Last week, seven-year-old Cameron Simoncic returned home after school to find his worst fear: his father lying unconscious in the kitchen.
"My dad has diabetes and whenever he has these episodes and whenever it happens, his brain can't function," Cameron, a second-grader at Ellen Woodside Elementary School in Pelzer, South Carolina, told WSPA.
He said he tried to unlock his dad’s cell phone to call 911, but he didn't know the passcode. His neighbors weren’t home either.
"I knocked on the doors but neither of them was home, so I got on my bike and tried to ride to my grandmas," he said.
Cameron crossed over four lanes of traffic, dodging cars to get to Highway 25 in order to reach his grandmother’s house five miles away.
Heading the same way was Cameron's first grade teacher, Keller Sutherland. She was heading home after a particularly hard day at work. Sutherland said she was on the phone with her husband when she spotted a small boy peddling furiously among the cars.
"I just told my husband, I said there's a small child on his bicycle riding down the road. I'm not sure what's going on, but I feel like I need to just turn around and see what's going on," she explained to WSPA.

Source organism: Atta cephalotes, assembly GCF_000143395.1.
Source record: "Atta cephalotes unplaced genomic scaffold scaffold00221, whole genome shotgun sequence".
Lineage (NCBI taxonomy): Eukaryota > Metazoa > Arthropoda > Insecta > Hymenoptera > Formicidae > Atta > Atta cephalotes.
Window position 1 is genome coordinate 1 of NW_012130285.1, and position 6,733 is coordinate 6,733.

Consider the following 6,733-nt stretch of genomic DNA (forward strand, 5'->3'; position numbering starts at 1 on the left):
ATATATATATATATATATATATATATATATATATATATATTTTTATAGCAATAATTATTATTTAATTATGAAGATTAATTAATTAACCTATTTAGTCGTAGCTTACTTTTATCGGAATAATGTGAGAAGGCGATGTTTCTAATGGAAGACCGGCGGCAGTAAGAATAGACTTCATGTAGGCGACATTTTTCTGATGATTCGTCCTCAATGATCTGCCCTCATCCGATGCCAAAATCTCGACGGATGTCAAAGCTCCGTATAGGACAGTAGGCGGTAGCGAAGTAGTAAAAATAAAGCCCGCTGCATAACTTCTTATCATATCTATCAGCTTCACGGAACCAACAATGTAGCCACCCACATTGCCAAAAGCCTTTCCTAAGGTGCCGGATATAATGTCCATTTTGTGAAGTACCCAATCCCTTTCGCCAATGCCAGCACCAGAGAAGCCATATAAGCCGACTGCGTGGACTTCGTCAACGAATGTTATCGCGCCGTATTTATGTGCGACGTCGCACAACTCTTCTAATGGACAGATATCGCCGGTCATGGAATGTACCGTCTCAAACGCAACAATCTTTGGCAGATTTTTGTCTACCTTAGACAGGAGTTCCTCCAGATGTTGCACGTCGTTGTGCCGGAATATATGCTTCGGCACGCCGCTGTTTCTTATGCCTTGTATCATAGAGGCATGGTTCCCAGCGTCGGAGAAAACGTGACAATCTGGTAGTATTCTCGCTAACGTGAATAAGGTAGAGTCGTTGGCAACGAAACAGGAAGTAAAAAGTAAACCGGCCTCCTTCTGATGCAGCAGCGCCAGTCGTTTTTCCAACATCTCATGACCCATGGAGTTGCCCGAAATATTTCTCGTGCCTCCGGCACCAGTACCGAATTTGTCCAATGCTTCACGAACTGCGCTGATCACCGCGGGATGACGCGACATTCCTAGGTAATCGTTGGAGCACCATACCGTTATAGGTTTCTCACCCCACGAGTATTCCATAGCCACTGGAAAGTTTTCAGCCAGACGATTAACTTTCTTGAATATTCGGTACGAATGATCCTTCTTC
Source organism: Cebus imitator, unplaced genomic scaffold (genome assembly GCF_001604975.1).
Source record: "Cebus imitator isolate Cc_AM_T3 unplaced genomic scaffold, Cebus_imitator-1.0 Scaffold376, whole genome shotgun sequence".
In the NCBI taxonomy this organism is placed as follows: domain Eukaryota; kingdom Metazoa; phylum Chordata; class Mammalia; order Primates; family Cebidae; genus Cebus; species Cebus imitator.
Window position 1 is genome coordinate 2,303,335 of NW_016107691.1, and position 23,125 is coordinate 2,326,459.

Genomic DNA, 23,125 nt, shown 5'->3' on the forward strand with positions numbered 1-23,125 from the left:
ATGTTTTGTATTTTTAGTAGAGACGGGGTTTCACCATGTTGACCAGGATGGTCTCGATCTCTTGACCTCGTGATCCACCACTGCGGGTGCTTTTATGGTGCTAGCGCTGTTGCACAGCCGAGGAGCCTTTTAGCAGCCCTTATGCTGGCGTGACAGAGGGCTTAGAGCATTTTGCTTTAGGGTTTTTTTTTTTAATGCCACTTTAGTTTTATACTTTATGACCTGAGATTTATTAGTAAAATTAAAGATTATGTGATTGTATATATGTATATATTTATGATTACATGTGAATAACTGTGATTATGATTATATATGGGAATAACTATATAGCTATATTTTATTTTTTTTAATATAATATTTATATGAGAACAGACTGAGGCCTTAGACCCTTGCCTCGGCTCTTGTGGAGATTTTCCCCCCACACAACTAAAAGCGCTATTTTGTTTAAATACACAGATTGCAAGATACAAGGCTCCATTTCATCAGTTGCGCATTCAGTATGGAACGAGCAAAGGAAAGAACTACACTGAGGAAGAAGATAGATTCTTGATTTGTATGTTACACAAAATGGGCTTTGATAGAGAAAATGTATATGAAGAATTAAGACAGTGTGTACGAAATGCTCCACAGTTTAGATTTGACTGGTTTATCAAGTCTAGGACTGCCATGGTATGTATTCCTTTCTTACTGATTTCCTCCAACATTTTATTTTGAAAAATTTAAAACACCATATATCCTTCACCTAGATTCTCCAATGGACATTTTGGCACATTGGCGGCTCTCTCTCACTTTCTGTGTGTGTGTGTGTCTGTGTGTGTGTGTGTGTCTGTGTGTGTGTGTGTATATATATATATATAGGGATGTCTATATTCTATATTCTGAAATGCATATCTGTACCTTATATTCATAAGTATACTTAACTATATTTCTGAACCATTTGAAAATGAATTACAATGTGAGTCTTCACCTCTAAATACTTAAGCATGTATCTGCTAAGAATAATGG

When she pulled over, Sutherland said she was shocked to find out that child was a former student, Cameron, who she had in class last year.
Two other men also pulled over and called 911. When first responders arrived, Cameron was able to give them directions to his house. His father was given the injections he needed just in time.
Praising Cameron's bravery, Sutherland also expressed gratitude to the young boy for reminding her that helping students succeed happens both inside and outside the classroom.
"There's no doubt that God placed me where he did when he needed me," she told WSPA.